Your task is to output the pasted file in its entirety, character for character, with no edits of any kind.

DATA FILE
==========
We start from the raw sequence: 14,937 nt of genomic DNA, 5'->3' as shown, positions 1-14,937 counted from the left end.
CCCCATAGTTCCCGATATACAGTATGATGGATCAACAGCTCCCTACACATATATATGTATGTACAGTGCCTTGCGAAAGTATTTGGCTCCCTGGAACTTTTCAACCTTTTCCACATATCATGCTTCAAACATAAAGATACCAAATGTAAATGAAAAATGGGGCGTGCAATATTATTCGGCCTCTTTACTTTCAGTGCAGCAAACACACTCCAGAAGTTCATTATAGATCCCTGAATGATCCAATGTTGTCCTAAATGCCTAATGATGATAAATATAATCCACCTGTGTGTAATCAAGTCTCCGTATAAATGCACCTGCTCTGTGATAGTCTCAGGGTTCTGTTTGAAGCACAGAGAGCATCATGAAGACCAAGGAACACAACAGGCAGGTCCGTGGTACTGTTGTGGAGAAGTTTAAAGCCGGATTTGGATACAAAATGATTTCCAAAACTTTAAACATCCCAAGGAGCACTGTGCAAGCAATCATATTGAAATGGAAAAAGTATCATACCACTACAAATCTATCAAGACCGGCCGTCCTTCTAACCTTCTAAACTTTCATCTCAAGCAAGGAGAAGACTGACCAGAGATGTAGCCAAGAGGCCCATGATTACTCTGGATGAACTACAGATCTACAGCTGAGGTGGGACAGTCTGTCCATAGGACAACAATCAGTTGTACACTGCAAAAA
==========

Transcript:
We start from the raw sequence: 14,937 nt of genomic DNA, 5'->3' as shown, positions 1-14,937 counted from the left end.
CCCCATAGTTCCCGATATACAGTATGATGGATCAACAGCTCCCTACACATATATATGTATGTACAGTGCCTTGCGAAAGTATTTGGCTCCCTGGAACTTTTCAACCTTTTCCACATATCATGCTTCAAACATAAAGATACCAAATGTAAATGAAAAATGGGGCGTGCAATATTATTCGGCCTCTTTACTTTCAGTGCAGCAAACACACTCCAGAAGTTCATTATAGATCCCTGAATGATCCAATGTTGTCCTAAATGCCTAATGATGATAAATATAATCCACCTGTGTGTAATCAAGTCTCCGTATAAATGCACCTGCTCTGTGATAGTCTCAGGGTTCTGTTTGAAGCACAGAGAGCATCATGAAGACCAAGGAACACAACAGGCAGGTCCGTGGTACTGTTGTGGAGAAGTTTAAAGCCGGATTTGGATACAAAATGATTTCCAAAACTTTAAACATCCCAAGGAGCACTGTGCAAGCAATCATATTGAAATGGAAAAAGTATCATACCACTACAAATCTATCAAGACCGGCCGTCCTTCTAACCTTCTAAACTTTCATCTCAAGCAAGGAGAAGACTGACCAGAGATGTAGCCAAGAGGCCCATGATTACTCTGGATGAACTACAGATCTACAGCTGAGGTGGGACAGTCTGTCCATAGGACAACAATCAGTTGTACACTGCAAAAA